A study by Steve Stedman at Stanford University found that the 'willingness of external actors to take sides as to which demands and grievances are legitimate and which are not' is a determining factor in the successful management of internal conflicts. Indeed, the common denominator for whether a peace agreement actually leads to peace is not whether or not parties received amnesty or whether the peace agreement included transitional justice mechanisms, but rather the 'unity and co-ordination among external parties in defining the problem, establishing legitimacy for the strategy and applying the strategy'. See SJ Stedman 'Spoiler problems in peace processes' (1997) 22 International Security 52.
 The Lomé Peace Agreement states that the membership of the Truth and Reconciliation Commission includes the 'participation and some technical support of the international community'. The TRC has certainly faced financial obstacles; but it has also received crucial international resources (both in personnel and funding). Lomé Peace Agreement (n 15 above) art XXVI (3).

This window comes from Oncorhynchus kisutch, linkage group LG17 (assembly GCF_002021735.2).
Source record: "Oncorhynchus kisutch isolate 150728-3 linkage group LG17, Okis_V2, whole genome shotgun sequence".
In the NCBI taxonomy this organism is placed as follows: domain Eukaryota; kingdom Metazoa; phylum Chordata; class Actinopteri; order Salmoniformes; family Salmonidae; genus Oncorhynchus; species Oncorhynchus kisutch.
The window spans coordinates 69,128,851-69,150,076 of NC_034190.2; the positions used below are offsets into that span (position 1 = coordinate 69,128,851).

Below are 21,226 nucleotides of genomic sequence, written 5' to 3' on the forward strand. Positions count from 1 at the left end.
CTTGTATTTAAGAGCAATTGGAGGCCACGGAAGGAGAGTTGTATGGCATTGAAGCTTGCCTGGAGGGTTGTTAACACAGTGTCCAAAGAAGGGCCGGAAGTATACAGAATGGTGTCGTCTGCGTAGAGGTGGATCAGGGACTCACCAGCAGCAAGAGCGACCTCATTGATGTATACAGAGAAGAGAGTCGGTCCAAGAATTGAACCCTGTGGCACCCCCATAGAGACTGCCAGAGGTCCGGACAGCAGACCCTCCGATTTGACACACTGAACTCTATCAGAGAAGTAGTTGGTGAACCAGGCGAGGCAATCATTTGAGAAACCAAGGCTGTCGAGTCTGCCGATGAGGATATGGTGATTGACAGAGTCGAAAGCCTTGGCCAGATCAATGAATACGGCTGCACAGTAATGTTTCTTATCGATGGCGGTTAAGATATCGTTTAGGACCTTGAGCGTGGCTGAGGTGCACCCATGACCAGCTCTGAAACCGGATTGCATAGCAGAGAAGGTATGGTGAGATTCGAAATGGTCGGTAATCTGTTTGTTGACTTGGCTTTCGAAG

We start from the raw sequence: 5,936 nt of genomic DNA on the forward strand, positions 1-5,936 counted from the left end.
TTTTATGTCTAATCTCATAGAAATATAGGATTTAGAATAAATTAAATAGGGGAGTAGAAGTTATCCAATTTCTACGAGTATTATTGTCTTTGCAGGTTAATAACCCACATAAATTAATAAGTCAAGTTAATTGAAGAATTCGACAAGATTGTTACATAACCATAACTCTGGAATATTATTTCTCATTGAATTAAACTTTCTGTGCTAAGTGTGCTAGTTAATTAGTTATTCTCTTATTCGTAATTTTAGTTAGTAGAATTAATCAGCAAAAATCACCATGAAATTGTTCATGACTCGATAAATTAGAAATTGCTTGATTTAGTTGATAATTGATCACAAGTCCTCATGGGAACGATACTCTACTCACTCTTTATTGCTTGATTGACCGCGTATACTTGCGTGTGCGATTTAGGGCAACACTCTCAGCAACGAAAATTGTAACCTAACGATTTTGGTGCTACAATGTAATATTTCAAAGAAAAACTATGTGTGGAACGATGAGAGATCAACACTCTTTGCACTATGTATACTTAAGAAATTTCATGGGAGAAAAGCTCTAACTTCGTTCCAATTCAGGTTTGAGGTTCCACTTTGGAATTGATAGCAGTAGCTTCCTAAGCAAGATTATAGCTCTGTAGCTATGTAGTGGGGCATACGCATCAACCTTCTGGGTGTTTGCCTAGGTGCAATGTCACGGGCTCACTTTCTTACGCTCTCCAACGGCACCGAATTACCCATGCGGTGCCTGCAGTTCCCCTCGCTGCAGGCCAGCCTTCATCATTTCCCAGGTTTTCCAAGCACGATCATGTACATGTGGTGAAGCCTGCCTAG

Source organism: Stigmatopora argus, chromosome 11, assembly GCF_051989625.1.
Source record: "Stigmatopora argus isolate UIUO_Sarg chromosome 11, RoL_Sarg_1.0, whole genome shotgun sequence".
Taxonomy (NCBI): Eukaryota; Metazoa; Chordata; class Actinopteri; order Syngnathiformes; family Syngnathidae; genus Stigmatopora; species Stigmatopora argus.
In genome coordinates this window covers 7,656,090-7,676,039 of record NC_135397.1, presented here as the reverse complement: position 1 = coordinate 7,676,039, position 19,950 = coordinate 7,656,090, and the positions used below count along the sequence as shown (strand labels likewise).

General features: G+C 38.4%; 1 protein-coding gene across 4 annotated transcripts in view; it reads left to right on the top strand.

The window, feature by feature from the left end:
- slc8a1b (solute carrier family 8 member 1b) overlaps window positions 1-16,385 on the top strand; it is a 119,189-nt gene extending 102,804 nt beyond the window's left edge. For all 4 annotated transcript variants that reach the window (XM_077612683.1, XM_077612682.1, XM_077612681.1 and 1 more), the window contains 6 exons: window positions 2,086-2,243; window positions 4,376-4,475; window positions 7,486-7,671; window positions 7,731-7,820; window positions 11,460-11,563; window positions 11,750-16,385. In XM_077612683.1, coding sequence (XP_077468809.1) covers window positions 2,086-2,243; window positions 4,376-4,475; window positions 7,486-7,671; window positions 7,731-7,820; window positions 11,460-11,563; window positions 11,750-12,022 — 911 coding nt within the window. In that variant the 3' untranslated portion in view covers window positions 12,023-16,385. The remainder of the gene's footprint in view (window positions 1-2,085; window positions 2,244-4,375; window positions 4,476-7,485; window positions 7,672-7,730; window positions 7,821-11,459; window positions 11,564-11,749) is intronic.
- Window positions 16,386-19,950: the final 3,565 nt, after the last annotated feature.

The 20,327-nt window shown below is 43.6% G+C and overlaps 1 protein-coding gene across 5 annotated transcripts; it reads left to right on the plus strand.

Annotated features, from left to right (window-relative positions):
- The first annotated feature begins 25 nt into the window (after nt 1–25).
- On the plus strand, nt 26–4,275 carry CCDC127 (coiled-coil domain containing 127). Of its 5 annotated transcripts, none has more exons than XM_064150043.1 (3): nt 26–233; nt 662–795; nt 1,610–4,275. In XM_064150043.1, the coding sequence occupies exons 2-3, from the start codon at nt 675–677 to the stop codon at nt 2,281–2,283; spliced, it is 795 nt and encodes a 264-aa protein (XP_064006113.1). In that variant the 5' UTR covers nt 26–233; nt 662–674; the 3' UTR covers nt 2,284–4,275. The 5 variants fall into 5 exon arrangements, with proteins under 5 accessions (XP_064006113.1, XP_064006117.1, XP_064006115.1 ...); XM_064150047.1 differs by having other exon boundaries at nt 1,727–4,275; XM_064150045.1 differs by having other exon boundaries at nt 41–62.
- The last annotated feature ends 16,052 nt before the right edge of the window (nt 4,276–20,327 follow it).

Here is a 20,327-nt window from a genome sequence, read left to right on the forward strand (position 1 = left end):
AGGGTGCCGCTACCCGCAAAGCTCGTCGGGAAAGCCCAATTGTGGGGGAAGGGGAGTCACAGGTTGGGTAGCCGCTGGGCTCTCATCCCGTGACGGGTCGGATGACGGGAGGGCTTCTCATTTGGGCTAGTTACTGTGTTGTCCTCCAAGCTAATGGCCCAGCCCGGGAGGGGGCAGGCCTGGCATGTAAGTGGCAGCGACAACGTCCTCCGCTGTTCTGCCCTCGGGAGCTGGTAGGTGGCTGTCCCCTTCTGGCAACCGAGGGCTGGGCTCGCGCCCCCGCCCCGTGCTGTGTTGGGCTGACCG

In the words of Juan Mendez: 'What is impermissible is to put "official forgiveness" above all other considerations, and to allow clemency to thwart truth, justice, and reconciliation. Forgiveness that leaves perpetrators in their places of power and influence and that prevents the truth from being discovered is not forgiveness: It is impunity.' J Mendez 'National reconciliation, transitional justice, and the International Criminal Court' (2001) 15 Ethics and International Affairs 33.